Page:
Give thanks to patchouli

Sweet and earthy patchouli

Patchouli is not a gorgeous plant. Its flowers are ordinary, and some people associate patchouli with mothballs or beatnik culture. That said, patchouli is without a doubt one of the most valuable base notes in perfumery. I wager to bet that many people wear it unaware of its presence in the fragrance mix. In this newsletter, I will do my best to elevate your esteem of this fabulous essential oil.

First, some history: in the 1800s, Indian textiles were impregnated with patchouli oil to protect them from insect damage during transport to Europe. The scent association of patchouli with Asian textiles became so pervasive, European weavers were obliged to scent their imitation fabrics with the oil. During the social revolution of the 1960s, the patchouli enjoyed a resurgence because it smells of nature and has an exotic freshness that sets it apart from old-fashioned perfume.

From left to right: textiles from Kasmir; detail of "Will You Go Out With Me Fido?" by Alfred Stevens (1859); hippies from the 1960s

  The essential oil of patchouli is obtained by steam distillation of the leaves of   Pogostemon cablin  . A small, bushy herb from Indonesia and the Philippines, patchouli is widely cultivated in warmer regions of Asia. The best quality oil comes from plant material that is harvested during the wet season. The leaves cannot be distilled directly due to a need to rupture the cell walls. Light fermentation is the technique of choice, although blanching is sometimes used to produce an oil of inferior quality. Fortunately, the relatively low-cost and wide availability of patchouli reduces risk of adulteration, unlike many costly essential oils.

The essential oil of patchouli is obtained by steam distillation of the leaves of Pogostemon cablin. A small, bushy herb from Indonesia and the Philippines, patchouli is widely cultivated in warmer regions of Asia. The best quality oil comes from plant material that is harvested during the wet season. The leaves cannot be distilled directly due to a need to rupture the cell walls. Light fermentation is the technique of choice, although blanching is sometimes used to produce an oil of inferior quality. Fortunately, the relatively low-cost and wide availability of patchouli reduces risk of adulteration, unlike many costly essential oils.

  Patchouli is beloved for its complex odor and incredible tenacity. Deep, sweet, and smoky, patchouli slows the evaporation of more volatile oils and lends an earthy note to perfume. Aromatherapists prize patchouli for its relaxing and balancing effects. Unlike volatile essential oils, patchouli improves with aging. The new oil can have minty or harsh herbal notes that mellow with age into a smooth, deep sweetness.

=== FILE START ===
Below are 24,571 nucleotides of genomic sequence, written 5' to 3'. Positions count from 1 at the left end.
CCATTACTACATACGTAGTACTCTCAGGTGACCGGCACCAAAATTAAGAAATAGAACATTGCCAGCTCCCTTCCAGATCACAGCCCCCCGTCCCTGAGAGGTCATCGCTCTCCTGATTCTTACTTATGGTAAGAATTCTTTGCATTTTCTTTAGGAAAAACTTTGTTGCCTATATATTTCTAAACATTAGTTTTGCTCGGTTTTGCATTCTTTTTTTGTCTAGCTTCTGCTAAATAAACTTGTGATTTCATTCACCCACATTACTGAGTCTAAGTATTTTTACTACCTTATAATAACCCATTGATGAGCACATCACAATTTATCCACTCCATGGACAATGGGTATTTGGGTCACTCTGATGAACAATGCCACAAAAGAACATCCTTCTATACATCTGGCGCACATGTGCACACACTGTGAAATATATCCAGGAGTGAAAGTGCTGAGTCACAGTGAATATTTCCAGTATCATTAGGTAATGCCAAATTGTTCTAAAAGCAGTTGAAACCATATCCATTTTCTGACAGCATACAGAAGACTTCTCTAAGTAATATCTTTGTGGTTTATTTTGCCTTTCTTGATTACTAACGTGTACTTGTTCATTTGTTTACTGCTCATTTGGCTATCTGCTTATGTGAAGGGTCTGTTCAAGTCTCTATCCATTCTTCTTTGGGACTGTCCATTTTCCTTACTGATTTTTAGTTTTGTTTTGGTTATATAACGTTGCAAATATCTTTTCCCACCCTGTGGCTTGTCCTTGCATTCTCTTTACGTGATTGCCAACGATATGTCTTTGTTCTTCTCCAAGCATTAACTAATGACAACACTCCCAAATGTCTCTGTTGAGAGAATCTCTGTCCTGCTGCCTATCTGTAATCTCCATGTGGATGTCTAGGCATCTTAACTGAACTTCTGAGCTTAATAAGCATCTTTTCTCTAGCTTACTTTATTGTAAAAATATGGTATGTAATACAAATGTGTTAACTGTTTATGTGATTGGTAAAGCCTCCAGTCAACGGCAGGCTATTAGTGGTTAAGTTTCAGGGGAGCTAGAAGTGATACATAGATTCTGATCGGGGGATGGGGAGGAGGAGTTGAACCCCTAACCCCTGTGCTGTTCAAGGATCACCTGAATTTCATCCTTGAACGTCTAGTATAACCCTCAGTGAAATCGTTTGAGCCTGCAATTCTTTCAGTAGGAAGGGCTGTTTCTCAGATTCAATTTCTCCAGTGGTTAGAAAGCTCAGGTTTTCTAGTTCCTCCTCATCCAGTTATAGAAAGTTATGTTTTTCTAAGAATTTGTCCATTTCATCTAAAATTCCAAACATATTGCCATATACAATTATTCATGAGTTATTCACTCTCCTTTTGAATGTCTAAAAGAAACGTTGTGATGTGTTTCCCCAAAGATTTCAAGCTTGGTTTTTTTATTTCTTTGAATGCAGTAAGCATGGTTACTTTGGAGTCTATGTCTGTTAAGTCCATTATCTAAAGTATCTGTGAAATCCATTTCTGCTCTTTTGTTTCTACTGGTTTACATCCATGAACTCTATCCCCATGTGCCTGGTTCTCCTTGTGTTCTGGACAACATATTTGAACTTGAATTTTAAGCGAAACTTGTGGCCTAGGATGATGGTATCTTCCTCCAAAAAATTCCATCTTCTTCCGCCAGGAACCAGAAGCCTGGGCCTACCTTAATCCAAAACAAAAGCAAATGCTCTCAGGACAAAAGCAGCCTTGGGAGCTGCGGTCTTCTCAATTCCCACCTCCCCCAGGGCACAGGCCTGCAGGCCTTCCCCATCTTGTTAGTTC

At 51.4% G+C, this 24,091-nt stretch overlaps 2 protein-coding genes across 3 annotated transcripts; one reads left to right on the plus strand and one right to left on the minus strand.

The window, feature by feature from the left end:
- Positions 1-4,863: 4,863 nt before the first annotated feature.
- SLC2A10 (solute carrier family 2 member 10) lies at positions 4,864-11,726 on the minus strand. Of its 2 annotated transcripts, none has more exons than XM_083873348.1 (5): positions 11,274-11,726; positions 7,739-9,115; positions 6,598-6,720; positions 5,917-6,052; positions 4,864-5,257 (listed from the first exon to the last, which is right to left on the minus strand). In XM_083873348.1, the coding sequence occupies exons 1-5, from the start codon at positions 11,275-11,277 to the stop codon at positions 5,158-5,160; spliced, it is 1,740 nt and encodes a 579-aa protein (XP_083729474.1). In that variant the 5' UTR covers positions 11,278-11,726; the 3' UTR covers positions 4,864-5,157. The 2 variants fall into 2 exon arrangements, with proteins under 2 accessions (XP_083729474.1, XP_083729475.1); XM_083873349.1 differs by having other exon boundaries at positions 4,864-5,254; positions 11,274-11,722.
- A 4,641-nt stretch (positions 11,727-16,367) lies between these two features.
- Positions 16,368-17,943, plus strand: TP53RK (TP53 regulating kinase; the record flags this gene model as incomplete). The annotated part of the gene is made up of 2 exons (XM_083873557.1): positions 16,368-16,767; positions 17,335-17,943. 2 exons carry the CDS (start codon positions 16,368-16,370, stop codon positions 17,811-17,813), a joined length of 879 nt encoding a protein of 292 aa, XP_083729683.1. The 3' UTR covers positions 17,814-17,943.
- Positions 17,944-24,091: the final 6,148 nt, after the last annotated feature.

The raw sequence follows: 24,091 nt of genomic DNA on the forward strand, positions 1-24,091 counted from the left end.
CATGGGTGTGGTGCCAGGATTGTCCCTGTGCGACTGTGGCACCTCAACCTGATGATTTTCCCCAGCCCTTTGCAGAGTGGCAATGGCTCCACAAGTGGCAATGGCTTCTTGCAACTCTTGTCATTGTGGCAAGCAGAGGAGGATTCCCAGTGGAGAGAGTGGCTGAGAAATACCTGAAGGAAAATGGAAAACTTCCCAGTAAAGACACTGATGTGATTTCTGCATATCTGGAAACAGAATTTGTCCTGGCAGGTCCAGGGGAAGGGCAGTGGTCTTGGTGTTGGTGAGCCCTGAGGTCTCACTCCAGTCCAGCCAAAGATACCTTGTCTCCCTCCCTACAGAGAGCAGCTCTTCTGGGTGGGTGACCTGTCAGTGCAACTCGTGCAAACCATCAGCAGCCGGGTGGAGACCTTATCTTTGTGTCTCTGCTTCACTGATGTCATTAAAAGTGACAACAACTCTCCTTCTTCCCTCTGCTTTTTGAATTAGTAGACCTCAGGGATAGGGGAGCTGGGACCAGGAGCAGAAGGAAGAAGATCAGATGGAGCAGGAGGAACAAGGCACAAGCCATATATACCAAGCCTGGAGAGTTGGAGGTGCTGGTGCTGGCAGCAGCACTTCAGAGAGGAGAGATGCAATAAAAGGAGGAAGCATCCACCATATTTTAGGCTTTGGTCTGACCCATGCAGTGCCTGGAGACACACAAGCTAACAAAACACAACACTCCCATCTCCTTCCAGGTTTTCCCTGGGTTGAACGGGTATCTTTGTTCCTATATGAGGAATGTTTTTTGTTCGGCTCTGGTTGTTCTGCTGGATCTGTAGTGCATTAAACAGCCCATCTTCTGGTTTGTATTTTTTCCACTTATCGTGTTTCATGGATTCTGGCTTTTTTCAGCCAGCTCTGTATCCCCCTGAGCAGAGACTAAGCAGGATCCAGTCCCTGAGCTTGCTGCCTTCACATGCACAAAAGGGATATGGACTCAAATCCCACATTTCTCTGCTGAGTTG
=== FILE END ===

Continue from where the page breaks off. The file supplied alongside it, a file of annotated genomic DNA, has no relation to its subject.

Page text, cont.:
Patchouli is beloved for its complex odor and incredible tenacity. Deep, sweet, and smoky, patchouli slows the evaporation of more volatile oils and lends an earthy note to perfume. Aromatherapists prize patchouli for its relaxing and balancing effects. Unlike volatile essential oils, patchouli improves with aging. The new oil can have minty or harsh herbal notes that mellow with age into a smooth, deep sweetness.

To make perfume, I use a five year-old essential oil of patchouli from White Lotus Aromatics, as well as a “double distilled” patchouli from Eden Botanicals. The five year-old patchouli is my favorite. The notes are more complex, the body is fuller, and the sweetness is more exalting. It reminds me of a cool, sweet creek running through lush woodlands. I use the double distilled variety for lighter perfumes where earthy notes are inappropriate. I’ve experimented with two different varieties of SCO2 extraction, but I find both inferior to the essential oil. A resinoid version of patchouli exists, but I have never tried it.

Patchouli blends so well with most other oils, it is hardly worth listing them all. A few notable pairings include rose, neroli, bergamot, sandalwood, tobacco, and clary sage. Mandy Aftel writes “patchouli does wonderful things to rose, deepening and layering it so that it gives the impression of petals opening and unfurling infinitely.” To experience patchouli in my perfumes, I use it so extensively that I suggest that you try my collection, either The Field to Fragrance® Travel Collection, or my Sample the Field to Fragrance® Collection.

Thank you for being a subscriber to The Virginia Perfume Company's mailing list. I hope you’ve enjoyed reading about patchouli. Stay tuned for future articles on ingredients, artistry, and methods that make perfumery a wonderful experience for the senses.

Kelly Heaton, Owner and Perfumer
The Virginia Perfume Company
Makers of Field to Fragrance®
perfume@fieldtofragrance.com
www.fieldtofragrance.com